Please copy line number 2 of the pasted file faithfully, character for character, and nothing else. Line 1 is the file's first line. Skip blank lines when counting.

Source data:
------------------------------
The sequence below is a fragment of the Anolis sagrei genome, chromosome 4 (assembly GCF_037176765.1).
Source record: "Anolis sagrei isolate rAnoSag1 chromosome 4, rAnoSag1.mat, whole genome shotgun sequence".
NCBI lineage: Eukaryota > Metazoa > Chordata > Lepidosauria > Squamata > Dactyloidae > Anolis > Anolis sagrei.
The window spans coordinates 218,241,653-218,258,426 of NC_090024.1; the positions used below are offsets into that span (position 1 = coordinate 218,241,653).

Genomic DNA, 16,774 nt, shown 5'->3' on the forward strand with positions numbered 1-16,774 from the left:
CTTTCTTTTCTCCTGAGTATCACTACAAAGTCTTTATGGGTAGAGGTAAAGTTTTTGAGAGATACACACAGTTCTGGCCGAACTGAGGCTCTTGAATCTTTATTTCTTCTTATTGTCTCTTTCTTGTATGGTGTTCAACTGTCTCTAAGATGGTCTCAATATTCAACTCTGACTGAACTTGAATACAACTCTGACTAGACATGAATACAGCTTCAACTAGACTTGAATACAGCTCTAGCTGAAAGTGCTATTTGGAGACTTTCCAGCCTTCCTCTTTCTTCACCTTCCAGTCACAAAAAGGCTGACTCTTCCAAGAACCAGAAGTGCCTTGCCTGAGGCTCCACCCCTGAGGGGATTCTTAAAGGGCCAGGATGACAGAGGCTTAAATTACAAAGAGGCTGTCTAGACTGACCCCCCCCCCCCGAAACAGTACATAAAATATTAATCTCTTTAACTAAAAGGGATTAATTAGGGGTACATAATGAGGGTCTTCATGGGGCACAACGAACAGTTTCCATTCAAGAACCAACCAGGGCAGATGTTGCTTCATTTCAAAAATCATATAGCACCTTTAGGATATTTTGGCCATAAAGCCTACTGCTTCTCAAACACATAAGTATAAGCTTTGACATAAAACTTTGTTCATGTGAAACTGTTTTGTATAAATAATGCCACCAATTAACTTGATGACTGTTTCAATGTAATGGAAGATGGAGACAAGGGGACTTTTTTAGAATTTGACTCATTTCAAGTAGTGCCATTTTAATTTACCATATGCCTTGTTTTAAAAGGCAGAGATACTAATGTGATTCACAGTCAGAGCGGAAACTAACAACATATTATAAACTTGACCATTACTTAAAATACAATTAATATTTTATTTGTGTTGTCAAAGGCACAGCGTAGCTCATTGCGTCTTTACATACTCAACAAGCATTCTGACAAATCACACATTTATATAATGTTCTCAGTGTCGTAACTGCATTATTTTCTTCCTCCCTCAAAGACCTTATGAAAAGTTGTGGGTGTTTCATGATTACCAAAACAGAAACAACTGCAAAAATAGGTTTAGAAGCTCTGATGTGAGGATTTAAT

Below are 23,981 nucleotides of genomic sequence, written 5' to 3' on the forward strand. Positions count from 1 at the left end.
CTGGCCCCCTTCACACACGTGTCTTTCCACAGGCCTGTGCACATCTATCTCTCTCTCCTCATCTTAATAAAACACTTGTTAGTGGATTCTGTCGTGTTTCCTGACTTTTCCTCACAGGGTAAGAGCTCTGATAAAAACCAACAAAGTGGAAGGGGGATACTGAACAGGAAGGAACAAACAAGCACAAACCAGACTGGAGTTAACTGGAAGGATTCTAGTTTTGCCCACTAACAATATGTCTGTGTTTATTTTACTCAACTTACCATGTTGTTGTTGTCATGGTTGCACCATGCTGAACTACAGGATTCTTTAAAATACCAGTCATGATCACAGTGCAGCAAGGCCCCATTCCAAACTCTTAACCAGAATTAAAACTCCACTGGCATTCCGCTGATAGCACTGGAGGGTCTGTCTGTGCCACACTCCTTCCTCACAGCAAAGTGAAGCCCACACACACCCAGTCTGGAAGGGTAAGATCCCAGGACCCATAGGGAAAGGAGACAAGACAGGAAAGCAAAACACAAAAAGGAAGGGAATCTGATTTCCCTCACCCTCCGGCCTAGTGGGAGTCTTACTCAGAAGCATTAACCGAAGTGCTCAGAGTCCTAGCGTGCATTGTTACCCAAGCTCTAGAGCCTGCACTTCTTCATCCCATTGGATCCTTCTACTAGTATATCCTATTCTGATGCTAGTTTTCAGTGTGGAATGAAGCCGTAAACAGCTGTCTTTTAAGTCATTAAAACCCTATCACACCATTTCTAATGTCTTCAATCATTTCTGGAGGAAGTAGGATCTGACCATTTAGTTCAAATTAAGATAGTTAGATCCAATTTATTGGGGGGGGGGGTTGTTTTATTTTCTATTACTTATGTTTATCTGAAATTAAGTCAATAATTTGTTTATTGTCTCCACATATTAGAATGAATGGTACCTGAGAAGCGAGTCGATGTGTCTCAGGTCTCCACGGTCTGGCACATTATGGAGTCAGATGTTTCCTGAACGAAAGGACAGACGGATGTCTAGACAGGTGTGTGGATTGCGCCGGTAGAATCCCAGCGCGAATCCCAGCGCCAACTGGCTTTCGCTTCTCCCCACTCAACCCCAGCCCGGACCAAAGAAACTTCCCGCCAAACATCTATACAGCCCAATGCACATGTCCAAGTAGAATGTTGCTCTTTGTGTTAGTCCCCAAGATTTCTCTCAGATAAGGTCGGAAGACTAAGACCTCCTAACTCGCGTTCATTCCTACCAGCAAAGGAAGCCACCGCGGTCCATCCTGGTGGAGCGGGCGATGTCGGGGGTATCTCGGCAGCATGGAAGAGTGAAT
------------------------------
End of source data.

Source record: "Anolis sagrei isolate rAnoSag1 chromosome 4, rAnoSag1.mat, whole genome shotgun sequence".